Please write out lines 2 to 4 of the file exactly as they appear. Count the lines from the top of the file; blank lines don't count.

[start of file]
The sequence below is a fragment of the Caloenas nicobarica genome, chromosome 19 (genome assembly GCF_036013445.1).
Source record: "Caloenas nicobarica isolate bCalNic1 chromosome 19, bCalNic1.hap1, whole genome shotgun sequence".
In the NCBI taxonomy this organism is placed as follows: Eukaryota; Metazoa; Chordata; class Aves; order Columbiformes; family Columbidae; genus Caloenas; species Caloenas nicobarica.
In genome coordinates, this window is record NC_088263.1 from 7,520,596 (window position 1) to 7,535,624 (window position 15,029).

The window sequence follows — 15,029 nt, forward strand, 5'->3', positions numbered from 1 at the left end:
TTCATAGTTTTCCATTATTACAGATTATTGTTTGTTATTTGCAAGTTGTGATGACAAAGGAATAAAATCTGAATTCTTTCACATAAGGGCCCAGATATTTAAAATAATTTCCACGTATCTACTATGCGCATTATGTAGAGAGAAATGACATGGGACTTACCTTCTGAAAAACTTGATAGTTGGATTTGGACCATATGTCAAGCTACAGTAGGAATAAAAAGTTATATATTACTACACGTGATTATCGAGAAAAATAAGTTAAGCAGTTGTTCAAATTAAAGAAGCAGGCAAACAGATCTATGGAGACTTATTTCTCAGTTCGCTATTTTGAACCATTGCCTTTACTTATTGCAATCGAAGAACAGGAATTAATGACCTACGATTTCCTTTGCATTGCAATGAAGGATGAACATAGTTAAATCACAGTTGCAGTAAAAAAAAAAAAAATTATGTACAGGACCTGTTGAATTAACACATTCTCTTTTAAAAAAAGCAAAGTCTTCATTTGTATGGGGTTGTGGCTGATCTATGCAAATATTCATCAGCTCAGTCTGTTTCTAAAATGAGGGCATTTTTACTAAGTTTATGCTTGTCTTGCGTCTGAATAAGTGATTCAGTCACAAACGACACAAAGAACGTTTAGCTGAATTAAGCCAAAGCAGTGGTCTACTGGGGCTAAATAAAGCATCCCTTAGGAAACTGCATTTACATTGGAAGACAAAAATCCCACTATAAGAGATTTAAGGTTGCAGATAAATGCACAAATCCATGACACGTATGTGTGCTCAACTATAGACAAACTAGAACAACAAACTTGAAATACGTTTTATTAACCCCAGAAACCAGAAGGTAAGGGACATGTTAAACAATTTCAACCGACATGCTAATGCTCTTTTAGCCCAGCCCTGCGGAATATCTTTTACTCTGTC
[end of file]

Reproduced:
Source record: "Caloenas nicobarica isolate bCalNic1 chromosome 19, bCalNic1.hap1, whole genome shotgun sequence".
In the NCBI taxonomy this organism is placed as follows: Eukaryota; Metazoa; Chordata; class Aves; order Columbiformes; family Columbidae; genus Caloenas; species Caloenas nicobarica.
In genome coordinates, this window is record NC_088263.1 from 7,520,596 (window position 1) to 7,535,624 (window position 15,029).